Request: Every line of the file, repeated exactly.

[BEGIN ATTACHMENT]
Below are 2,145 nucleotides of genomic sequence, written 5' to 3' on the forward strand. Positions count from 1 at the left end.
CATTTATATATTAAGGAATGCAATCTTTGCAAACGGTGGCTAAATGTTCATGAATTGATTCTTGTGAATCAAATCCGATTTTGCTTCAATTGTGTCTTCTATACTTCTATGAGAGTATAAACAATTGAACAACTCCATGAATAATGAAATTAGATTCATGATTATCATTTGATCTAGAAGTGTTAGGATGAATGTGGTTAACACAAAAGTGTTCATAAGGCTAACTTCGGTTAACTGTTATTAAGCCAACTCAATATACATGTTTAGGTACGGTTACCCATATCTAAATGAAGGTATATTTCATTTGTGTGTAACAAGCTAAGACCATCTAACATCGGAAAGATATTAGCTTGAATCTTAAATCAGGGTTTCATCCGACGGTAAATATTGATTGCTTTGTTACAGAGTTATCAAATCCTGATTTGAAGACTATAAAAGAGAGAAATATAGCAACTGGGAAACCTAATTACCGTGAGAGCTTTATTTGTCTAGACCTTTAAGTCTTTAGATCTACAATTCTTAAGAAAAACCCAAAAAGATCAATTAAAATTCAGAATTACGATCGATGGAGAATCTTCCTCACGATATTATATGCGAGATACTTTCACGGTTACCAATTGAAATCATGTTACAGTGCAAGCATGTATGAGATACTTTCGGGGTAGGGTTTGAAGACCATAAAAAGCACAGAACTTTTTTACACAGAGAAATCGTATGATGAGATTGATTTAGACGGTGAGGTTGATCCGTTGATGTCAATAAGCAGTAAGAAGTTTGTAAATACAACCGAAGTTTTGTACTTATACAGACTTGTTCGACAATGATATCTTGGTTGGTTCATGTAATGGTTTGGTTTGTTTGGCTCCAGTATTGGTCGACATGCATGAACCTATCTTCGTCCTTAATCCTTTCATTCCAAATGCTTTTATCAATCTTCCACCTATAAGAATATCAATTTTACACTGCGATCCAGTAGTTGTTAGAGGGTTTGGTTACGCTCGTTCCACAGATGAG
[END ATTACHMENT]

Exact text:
Below are 2,145 nucleotides of genomic sequence, written 5' to 3' on the forward strand. Positions count from 1 at the left end.
CATTTATATATTAAGGAATGCAATCTTTGCAAACGGTGGCTAAATGTTCATGAATTGATTCTTGTGAATCAAATCCGATTTTGCTTCAATTGTGTCTTCTATACTTCTATGAGAGTATAAACAATTGAACAACTCCATGAATAATGAAATTAGATTCATGATTATCATTTGATCTAGAAGTGTTAGGATGAATGTGGTTAACACAAAAGTGTTCATAAGGCTAACTTCGGTTAACTGTTATTAAGCCAACTCAATATACATGTTTAGGTACGGTTACCCATATCTAAATGAAGGTATATTTCATTTGTGTGTAACAAGCTAAGACCATCTAACATCGGAAAGATATTAGCTTGAATCTTAAATCAGGGTTTCATCCGACGGTAAATATTGATTGCTTTGTTACAGAGTTATCAAATCCTGATTTGAAGACTATAAAAGAGAGAAATATAGCAACTGGGAAACCTAATTACCGTGAGAGCTTTATTTGTCTAGACCTTTAAGTCTTTAGATCTACAATTCTTAAGAAAAACCCAAAAAGATCAATTAAAATTCAGAATTACGATCGATGGAGAATCTTCCTCACGATATTATATGCGAGATACTTTCACGGTTACCAATTGAAATCATGTTACAGTGCAAGCATGTATGAGATACTTTCGGGGTAGGGTTTGAAGACCATAAAAAGCACAGAACTTTTTTACACAGAGAAATCGTATGATGAGATTGATTTAGACGGTGAGGTTGATCCGTTGATGTCAATAAGCAGTAAGAAGTTTGTAAATACAACCGAAGTTTTGTACTTATACAGACTTGTTCGACAATGATATCTTGGTTGGTTCATGTAATGGTTTGGTTTGTTTGGCTCCAGTATTGGTCGACATGCATGAACCTATCTTCGTCCTTAATCCTTTCATTCCAAATGCTTTTATCAATCTTCCACCTATAAGAATATCAATTTTACACTGCGATCCAGTAGTTGTTAGAGGGTTTGGTTACGCTCGTTCCACAGATGAG